PNC Park, Heinz Field, Lincoln Financial Field, Citizens Bank Park, M&T Bank Stadium - selling the naming rights to sporting event venues is nothing new, even if its appearance in Altoona is.
It's understandable that after 13 years, hearing Peoples Natural Gas Field might seem jarring to residents who have become accustomed to using the name Blair County Ballpark for the facility where the Altoona Curve play. But, like fans in other locations, they will get used to the name.
The Curve and Peoples Natural Gas formally announced last week that the utility has purchased the naming rights for the ballpark in a long-term deal.
Neither side would disclose the amount Peoples is paying or the length of the deal. Often times, the financial arrangements in naming rights aren't disclosed.
Selling naming rights is a way for a franchise or stadium owner to get an infusion of money to support the operations.
While the land the ballpark sits on is owned by Blair County, under the Curve's lease, the team is responsible for all upkeep of the stadium, under a 2009 agreement signed by commissioners. That deal was designed to clear up confusion over which party was responsible for maintenance of the stadium.
In 2008, opinions differed on which party was responsible for replacing the playing surface, which had developed drainage problems. Ultimately, a state grant paid for the replacement.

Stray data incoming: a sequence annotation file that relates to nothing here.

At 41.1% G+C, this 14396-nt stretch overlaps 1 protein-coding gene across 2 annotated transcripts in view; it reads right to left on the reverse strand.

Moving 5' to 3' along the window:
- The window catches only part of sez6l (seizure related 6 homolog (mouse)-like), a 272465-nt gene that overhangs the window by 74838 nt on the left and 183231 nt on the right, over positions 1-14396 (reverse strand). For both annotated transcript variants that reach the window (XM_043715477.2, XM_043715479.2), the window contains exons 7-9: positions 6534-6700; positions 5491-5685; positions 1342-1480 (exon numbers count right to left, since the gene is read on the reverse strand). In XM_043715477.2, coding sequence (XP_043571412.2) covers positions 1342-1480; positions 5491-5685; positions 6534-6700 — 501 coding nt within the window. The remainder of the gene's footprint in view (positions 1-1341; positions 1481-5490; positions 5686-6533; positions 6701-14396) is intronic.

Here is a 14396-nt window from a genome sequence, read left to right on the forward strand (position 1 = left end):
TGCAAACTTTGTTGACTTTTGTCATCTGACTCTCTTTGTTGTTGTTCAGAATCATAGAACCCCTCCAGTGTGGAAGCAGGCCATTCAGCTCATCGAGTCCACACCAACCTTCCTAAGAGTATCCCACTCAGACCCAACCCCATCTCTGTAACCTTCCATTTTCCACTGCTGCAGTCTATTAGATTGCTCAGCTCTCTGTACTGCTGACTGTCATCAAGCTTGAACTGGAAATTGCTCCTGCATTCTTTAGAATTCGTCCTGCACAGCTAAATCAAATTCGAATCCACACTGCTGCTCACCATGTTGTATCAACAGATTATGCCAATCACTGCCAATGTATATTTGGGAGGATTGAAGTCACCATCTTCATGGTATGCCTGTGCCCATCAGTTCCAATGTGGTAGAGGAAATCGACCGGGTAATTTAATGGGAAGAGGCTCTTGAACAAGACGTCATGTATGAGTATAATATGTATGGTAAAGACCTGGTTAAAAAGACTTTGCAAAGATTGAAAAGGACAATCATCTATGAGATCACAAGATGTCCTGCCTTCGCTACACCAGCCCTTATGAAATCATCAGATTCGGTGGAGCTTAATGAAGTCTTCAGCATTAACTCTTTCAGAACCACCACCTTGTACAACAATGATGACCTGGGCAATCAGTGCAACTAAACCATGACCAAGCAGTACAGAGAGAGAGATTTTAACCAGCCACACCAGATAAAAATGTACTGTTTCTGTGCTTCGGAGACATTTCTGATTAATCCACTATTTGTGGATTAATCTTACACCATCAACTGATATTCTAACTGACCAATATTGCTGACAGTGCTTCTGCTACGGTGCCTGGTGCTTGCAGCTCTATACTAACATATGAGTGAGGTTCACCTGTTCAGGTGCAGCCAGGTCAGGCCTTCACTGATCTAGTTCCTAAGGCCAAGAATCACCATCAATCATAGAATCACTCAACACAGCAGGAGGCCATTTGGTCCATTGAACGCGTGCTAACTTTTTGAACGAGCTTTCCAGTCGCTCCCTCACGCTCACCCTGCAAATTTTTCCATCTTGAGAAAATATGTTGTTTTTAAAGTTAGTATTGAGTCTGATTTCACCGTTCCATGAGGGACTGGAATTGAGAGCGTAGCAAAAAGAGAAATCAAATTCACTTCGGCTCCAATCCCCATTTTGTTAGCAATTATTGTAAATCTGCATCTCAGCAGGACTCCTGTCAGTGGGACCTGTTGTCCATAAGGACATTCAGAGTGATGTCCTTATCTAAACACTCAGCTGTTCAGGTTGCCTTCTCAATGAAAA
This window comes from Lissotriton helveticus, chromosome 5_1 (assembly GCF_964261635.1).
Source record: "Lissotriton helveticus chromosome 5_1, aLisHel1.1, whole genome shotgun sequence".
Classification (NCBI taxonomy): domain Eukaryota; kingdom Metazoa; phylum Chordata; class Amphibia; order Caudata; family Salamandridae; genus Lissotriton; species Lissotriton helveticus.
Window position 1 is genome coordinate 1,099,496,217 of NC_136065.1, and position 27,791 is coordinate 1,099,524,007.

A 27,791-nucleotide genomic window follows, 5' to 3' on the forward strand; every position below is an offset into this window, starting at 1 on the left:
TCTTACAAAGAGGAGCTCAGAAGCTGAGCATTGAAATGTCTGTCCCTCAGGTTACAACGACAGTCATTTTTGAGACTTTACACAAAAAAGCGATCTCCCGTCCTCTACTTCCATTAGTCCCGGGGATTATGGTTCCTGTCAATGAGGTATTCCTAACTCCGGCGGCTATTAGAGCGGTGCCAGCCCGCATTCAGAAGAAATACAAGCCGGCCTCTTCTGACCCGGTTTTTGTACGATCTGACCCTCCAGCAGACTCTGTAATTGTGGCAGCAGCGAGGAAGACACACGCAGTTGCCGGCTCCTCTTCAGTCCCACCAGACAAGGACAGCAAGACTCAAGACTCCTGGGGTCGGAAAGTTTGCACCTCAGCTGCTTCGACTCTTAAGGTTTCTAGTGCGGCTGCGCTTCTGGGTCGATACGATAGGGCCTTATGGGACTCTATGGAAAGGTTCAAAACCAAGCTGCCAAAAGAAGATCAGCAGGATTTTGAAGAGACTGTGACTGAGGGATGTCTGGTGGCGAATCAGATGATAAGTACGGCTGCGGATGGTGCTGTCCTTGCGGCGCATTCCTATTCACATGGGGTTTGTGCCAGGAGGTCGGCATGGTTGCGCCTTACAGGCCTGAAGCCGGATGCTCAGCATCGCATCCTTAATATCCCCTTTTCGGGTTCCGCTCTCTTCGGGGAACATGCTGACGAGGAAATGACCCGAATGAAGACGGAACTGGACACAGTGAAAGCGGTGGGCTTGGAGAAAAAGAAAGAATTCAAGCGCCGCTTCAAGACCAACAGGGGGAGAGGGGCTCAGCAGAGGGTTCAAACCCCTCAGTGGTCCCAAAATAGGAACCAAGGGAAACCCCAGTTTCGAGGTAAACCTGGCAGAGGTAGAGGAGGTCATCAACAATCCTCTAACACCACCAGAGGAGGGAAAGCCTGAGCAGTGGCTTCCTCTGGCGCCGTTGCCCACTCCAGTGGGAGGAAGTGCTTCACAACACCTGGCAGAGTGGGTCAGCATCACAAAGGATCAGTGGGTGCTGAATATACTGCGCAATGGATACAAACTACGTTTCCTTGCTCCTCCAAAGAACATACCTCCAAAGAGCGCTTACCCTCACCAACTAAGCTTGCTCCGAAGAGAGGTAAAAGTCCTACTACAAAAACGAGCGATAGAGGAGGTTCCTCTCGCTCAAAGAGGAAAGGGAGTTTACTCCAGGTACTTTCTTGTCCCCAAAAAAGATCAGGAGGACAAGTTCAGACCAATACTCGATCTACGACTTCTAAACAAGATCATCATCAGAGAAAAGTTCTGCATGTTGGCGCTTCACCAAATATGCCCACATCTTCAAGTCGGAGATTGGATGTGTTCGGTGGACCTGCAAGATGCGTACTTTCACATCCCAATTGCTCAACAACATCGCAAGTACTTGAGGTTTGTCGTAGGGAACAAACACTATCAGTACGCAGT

Under the new deal, similar projects in the future clearly will be the responsibility of the franchise, which means the Curve receive the money from the naming rights and other sponsorships.
It was a fair deal when the agreement was signed, and it still is today.
And the money from the naming rights will help support the team that has been a source of local pride and success. That's something we want to see continue.
Getting used to the large, illuminated blue flame logo of Peoples Natural Gas above the VIP entrance, seeing the logo painted on the field behind home plate and calling the stadium Peoples Natural Gas Field will take some adjustment.
But by the time those summer days roll around, we suspect residents will probably not even give it a second thought.
That's a good thing because what really matters is what happens on the field and the fun experience of enjoying a minor league game in a beautiful facility - no matter what it's called.